Guadalupe-Blanco River Trust Preservation Matters


Guadalupe's water to be the most-monitored in state

December 2, 2008
Roger Croteau
San Antonio Express-News

The water quality in the Guadalupe River will soon be the most closely watched in Texas, as the Guadalupe-Blanco River Authority announced detailed plans regarding its River Basin Monitoring Network on Monday.

Right now, the GBRA has 27 sites where it tests river water either monthly or quarterly. But the new network will include automated stations that monitor the water quality continuously and post results from each site on the Internet at 15-minute intervals.

"We look forward to having the best monitoring system in the state on the best river in the state," said GBRA General Manager Bill West.

Initially, nine stations are planned, from the upper reaches of the Guadalupe River to San Antonio Bay, and seven other sites have been identified for stations later on. Eventually the network will include stations along the Guadalupe, Blanco and San Marcos rivers and most of their major tributaries.

Each site will monitor the pH of the water, water temperature, dissolved oxygen, and conductivity, which measures the amount of solids suspended in the water.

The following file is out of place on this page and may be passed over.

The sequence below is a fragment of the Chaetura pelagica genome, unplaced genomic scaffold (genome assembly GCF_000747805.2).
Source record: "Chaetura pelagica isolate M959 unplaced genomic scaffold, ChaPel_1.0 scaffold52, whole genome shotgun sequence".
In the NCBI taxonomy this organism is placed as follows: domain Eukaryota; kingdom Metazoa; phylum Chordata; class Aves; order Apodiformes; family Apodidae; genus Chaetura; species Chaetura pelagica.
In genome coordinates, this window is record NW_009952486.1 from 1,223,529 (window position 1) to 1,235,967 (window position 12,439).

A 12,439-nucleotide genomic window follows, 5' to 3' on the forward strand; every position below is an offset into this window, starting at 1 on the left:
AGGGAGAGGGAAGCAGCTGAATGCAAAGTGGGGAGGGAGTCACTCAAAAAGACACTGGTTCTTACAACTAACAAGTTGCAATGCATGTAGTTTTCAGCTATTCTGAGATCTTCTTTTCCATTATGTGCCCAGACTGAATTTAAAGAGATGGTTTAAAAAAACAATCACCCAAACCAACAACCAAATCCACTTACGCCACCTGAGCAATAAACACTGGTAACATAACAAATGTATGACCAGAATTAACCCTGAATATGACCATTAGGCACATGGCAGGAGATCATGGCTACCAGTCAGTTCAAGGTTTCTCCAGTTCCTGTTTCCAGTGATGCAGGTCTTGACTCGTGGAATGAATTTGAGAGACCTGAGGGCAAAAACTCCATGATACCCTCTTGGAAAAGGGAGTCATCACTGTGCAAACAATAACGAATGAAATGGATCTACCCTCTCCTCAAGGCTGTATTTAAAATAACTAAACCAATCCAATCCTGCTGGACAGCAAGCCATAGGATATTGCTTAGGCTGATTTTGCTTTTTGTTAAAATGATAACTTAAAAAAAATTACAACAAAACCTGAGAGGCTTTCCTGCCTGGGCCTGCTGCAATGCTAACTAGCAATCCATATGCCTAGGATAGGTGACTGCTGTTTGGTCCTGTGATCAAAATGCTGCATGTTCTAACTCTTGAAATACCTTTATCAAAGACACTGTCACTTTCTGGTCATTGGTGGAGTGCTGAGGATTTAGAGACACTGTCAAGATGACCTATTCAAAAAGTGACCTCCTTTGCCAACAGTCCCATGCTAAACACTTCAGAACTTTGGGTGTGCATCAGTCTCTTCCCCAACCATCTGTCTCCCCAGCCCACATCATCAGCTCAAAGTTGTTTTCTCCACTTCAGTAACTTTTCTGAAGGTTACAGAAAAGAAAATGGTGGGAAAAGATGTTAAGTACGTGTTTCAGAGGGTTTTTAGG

The solar-powered stations will collect the water samples, analyze them and transmit the data by satellite or cell phone to the Texas Commission on Environmental Quality, which will post them on the Internet at a Web address to be announced once the program is up and running.

"This will be a model for the rest of the state," predicted TCEQ Chairman Buddy Garcia.

Each station will cost about $25,000, and operating and maintaining each site will cost about $31,000 a year. The GBRA, U.S. Geological Survey, the TCEQ and the Guadalupe-Blanco River Trust are providing support for the project and seeking individuals, groups and businesses to help fund monitoring sites.

Todd Votteler, executive director of the Guadalupe-Blanco River Trust, said people can help the effort in a variety of ways.

"We are looking for students to go out and help with the monitoring sites," he said. "We are looking for private interests to write a check. And we are looking for ideas. I'm sure there are many other ways to help out that we may not have even thought of yet."

While the stations will not test for heavy metals, petrochemicals or poisons, if a spill of such substances does occur, it will likely affect the water's pH level or conductivity quickly, which would alert the TCEQ to check the area.

"The average person wants to know, 'How clean is the water in the river where I use it?'" Votteler said. "This program will allow you to get that information on the river or creek in your neighborhood."

Those interested in assisting the monitoring network can visit or call 830-372-5077.